O Lord, help me to see the light of love in my life.  I humbly ask You, O Lord, amidst discomfort in life, help me to accept who I am fully that I may learn also to accept others’ shortcomings, vulnerabilities and limitations.

My “Baseco” Experience

Having an apostolate with the poor in Baseco reminds me of my situation before I enter in the seminary.  I grew up in a poor family where we live in one of the poor areas in Pasay. At childhood, I experienced how to live in a miserable situation struggling for survival every day.  I must say that I did not enjoy my childhood years fully because our place was not convenient playing and not secured. I was exposed on the reality of poverty whereby instead of playing, my brother, my other three siblings, and I, were scavenging metal scraps, aluminum scraps, newspapers, cartons, plastic bottles and papers in order to have something in our pockets for school. We were selling it to the nearest junk shop within the vicinity. My father’s salary from the factory was not enough for us in a month long.  I remember how my mother tries to budget the insufficient income of my father to make good enough for a month.  I witnessed how my mother was diligently budgeting my father’s earnings. I saw from her teary eyes her difficulties.   From some of my experiences that I cited, I could say that our family has really experienced the pangs of poverty.  Moreover, family and I did not lose hope, continued dreaming and trusting the Lord that someday by His help we will surpass the challenge of poverty.

As we continue hoping, dreaming and trusting the Lord, God’s grace and providence will always be showered to us. Somehow, it helps us to reach our hopes and dreams in life. At least by now, our state life has a bit lifted up. God continuously showers His graces and blessings to us. Now that I am journeying toward priestly life and enjoying the providence of God, I have learned a lot in Baseco. It taught me something very significant in my life, especially in my vocation journey, i.e. having the capacity to share selflessly the blessings.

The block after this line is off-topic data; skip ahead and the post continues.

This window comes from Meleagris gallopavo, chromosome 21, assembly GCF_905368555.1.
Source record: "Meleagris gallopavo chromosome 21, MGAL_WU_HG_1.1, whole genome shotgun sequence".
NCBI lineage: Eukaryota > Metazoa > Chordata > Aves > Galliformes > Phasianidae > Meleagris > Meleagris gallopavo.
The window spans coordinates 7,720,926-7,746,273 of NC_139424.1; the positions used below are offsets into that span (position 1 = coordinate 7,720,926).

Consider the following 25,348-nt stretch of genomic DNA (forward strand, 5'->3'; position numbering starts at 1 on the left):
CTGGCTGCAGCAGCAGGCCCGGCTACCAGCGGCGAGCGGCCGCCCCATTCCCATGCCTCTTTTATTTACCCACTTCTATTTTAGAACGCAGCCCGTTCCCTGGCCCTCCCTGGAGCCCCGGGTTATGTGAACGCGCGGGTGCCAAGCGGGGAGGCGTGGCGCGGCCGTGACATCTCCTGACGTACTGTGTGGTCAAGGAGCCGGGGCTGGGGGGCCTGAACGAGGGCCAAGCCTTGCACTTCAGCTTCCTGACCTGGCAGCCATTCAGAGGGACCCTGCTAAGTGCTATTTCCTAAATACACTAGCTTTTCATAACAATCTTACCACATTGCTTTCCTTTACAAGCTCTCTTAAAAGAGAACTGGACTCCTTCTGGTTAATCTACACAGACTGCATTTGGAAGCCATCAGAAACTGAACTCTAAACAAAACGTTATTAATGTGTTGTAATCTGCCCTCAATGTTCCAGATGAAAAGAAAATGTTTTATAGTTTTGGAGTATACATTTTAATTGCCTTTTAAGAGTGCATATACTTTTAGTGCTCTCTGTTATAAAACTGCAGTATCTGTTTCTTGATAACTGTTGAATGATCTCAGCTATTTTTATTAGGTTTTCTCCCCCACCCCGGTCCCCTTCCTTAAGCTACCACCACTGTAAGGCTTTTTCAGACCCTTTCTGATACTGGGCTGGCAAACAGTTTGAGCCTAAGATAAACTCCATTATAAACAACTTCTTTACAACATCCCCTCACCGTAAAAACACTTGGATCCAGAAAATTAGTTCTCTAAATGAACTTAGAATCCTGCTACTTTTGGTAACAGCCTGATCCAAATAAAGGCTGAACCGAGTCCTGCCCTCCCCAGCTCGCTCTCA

When we speak of sharing, we cannot but associate it with a usual act of sharing, i.e. sharing the surpluses that we have trashed in the corner.  Contrary to what I have learned from the poor of Baseco, this is not the usual act of sharing. It was an extraordinary way of sharing, i.e. sharing my life and time with them.  At first it was challenging to mingle with them.  The place is miserable and their situation is unbearable and unperceivable.  Everytime I expend my time with them I cannot but feel sad for their situation. As I go on with my apostolate, I realized one thing that from listening to their stories I see goodness within them despite the poor situation. From it, I thought of something to them alleviate their situation though it was a challenge. They did not expect me to respond on their need only by listening from their stories.  What they really need is my dedication and availability to listen to them.  I was humbled by this lesson.  More than from expecting for a help and opportunity to improve their lives, as what I discovered, they really need somebody a dedicative listener.

For me, this is a true meaning of sharing. It is really extraordinary and challenging.  I was challenged to talk and listen with them.  They challenged me as a religious and it invited me to be serious about my vocation.  It is a fact and a reality that they are the most deprived materially, socially, psychologically, spiritually, physically and emotionally. But is it right that I will just consider it as a mere fact or reality without doing something for them?  On this reality, I was stimulated, triggered off and encouraged to take my religious life so seriously.  From them I learned that dilly dallying in religious life is a form of injustice against them.  I realized, struggling in religious is worth it because I am not the one who will benefit from the consolation of my struggles but them.  So, religious life is not a waste of time, energy and effort for it has a purpose, i.e. to serve Christ in the poor.

People may see Baseco as a miserable place or a poor place to live with and to do apostolate.  But for me I consider it as an “academe” because I learned the inmost beauty of life and the wisdom of sharing your life and time for others from this very place.